Is grammar knowledge important when teaching English?

When considering this question it is important to first outline the different types of class levels found in English language classrooms worldwide. A fairly common classification of EFL teaching levels is indicated by the book resources available. If you consider book series such as, Reward, New Headway, and many others, you will find five levels.

These levels are, Starter (or Beginner), Elementary, Pre-Intermediate, Intermediate, and Upper-Intermediate.

Now we have established the general language levels of students, we can now consider the four skills of English.

The four skills

It is very important to remember that there are four skills that are required by any language user. These four skills are, reading and listening (known as the receptive skills) and writing and speaking (known as the productive skills). Your lesson should not only cover particular areas of grammar and vocabulary, but also integrate these different skills into each lesson wherever possible.

Typical grammar and vocabulary topics studied at each level


Real starters will need to learn the Roman alphabet first. Then the main focus at this level is vocabulary and some very simple sentence structures. Vocabulary is usually presented through topics such as shapes, colors, machines, clothes and so forth.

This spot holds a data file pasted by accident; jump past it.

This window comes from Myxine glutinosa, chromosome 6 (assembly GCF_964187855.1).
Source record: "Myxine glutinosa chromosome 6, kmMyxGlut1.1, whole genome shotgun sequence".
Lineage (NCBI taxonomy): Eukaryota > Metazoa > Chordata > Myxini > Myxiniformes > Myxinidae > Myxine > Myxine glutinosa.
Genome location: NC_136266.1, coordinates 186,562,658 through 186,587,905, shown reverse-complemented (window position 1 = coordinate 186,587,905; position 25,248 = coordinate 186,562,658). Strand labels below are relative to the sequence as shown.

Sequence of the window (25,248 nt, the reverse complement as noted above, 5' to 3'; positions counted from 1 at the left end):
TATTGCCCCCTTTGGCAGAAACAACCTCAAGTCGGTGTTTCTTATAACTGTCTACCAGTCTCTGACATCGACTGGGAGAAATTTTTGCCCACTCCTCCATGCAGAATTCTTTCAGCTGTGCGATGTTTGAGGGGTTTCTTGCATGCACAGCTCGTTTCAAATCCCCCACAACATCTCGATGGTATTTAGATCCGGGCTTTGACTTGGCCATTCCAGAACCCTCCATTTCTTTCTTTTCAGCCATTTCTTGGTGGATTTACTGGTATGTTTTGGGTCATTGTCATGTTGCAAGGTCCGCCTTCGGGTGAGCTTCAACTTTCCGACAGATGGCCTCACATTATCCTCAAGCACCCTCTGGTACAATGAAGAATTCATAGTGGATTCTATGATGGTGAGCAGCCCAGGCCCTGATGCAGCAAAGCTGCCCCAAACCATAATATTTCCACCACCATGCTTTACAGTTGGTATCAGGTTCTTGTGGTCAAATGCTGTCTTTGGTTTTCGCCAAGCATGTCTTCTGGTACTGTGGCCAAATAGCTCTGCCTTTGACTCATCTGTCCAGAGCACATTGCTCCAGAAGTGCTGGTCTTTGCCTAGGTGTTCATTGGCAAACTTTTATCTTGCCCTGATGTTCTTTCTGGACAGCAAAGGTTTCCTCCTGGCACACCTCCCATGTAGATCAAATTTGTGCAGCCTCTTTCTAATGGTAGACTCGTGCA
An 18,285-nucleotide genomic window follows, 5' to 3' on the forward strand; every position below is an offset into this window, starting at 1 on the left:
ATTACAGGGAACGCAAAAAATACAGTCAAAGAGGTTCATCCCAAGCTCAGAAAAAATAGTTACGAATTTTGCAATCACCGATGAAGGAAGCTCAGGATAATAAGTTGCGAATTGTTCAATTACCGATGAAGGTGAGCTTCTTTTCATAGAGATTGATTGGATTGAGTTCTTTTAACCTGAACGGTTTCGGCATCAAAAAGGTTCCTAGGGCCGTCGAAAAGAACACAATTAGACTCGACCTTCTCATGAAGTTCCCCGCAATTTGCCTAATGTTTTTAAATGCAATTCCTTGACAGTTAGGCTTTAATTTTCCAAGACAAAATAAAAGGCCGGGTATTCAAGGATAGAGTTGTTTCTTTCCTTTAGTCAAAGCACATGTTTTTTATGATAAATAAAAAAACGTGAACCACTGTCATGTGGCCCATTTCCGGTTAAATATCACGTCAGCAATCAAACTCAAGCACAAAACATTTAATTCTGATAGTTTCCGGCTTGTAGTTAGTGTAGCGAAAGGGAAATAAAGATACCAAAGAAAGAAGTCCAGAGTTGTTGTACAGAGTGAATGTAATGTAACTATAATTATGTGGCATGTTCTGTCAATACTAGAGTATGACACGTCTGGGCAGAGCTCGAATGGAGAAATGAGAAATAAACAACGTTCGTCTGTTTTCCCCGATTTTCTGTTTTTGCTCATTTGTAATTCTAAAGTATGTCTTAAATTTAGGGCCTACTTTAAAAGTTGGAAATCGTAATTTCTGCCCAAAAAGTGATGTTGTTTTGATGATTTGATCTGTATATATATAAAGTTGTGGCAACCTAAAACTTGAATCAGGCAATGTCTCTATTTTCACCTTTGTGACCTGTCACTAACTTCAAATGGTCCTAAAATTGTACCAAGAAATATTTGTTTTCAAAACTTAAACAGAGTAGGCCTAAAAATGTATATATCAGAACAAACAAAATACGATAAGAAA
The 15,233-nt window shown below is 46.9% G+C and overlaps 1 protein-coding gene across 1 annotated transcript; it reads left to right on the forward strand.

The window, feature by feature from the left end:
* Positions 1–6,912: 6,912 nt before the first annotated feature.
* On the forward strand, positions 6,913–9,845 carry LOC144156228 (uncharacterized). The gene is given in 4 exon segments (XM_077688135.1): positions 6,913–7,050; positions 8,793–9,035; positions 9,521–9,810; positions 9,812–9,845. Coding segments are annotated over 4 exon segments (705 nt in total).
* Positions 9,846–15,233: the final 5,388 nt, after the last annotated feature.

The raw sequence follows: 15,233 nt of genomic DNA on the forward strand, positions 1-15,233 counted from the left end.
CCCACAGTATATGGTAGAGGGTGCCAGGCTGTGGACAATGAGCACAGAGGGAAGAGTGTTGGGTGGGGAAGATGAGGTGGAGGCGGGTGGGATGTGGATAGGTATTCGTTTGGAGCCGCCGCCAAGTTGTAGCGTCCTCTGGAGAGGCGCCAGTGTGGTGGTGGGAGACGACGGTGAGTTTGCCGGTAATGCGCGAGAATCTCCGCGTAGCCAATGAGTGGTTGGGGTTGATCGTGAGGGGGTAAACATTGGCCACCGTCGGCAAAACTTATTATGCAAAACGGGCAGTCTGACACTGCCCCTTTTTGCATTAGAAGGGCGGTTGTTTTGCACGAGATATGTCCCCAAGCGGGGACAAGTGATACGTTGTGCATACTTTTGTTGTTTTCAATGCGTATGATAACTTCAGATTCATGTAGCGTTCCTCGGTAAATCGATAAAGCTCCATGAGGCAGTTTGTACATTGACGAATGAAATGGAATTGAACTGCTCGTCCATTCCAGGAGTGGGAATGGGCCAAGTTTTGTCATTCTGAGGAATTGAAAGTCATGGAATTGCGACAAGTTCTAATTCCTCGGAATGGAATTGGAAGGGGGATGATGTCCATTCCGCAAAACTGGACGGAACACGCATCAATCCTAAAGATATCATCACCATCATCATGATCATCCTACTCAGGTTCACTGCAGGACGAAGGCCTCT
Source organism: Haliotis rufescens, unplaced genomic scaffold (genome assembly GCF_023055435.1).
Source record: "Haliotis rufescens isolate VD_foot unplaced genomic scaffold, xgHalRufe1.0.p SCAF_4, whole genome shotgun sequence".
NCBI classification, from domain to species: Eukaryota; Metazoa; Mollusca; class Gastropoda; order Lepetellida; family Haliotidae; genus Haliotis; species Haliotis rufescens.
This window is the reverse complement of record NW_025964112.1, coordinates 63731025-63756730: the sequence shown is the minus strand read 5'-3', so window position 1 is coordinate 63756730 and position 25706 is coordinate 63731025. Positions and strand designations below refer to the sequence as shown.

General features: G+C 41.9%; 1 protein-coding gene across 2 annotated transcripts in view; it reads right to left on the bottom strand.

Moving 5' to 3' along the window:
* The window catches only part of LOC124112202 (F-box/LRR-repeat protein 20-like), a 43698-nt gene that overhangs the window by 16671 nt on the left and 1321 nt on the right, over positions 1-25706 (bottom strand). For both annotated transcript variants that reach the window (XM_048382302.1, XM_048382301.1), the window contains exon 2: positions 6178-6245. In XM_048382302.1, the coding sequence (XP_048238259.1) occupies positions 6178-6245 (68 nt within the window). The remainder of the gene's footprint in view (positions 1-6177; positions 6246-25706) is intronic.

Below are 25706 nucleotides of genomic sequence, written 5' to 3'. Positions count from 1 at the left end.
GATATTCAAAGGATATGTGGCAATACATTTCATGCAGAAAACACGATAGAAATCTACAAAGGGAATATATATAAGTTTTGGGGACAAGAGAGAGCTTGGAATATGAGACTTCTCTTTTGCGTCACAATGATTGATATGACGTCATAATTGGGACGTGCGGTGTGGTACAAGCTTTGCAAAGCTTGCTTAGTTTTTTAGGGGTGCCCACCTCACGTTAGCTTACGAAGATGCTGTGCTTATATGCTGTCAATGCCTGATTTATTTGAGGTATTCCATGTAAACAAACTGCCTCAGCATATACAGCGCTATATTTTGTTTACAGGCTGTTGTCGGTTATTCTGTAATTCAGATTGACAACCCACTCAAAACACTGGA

Here we are increasing vocabulary and introducing parts of speech, such as nouns, verbs, adverbs and adjectives. Sentence structure and simple grammar forms, such as present simple and present continuous are also studied. In pre-intermediate, simple past and future forms are presented.


Here we build upon all the previous levels to study all tenses (12 main ones typically, plus a few others). More complex grammar items are also studied in these levels, such as direct and reported speech, transitive and intransitive verbs, conditionals and so on.

EFL exams and correspondence of levels

One of the most used measurement systems for English language learners is the Common European Framework of Reference for Languages (CEFR). This presents the language learner level on a scale of A1, A2, B1, B2, Advanced, and Expert.

These match our previously stated levels as follows:

  • Starter = A1
  • Elementary = A2
  • Pre-Intermediate = A2/B1
  • Intermediate = B1
  • Upper- Intermediate = B2
  • Advanced level is C1 and Expert level is C2.

Most EFL classes take place between A1 and B2 and the grammar knowledge and understanding beyond these is well above the typical native speakers' learning experience.

Students who are learning English for university entrance or to work abroad may be studying for IELTS or TOEFL examinations. Teaching for these exams may well involve C1 level teaching. You should make sure before undertaking any teaching position what level of students you will be teaching and what proportion of your teaching timetable applies to each level.

If all your lessons are at B2 and above your lesson preparation time is likely to be very high.


In answer to the question, you can see that grammar knowledge is important, unless you wish to focus your career entirely around kindergarten or very young learners.

Students, particularly those working towards some form of examination, be that internal (for their school) or external, such as IELTS, will have to demonstrate considerable grammatical knowledge. If you are going to teach it, then your knowledge must be higher than the highest level you aim to teach.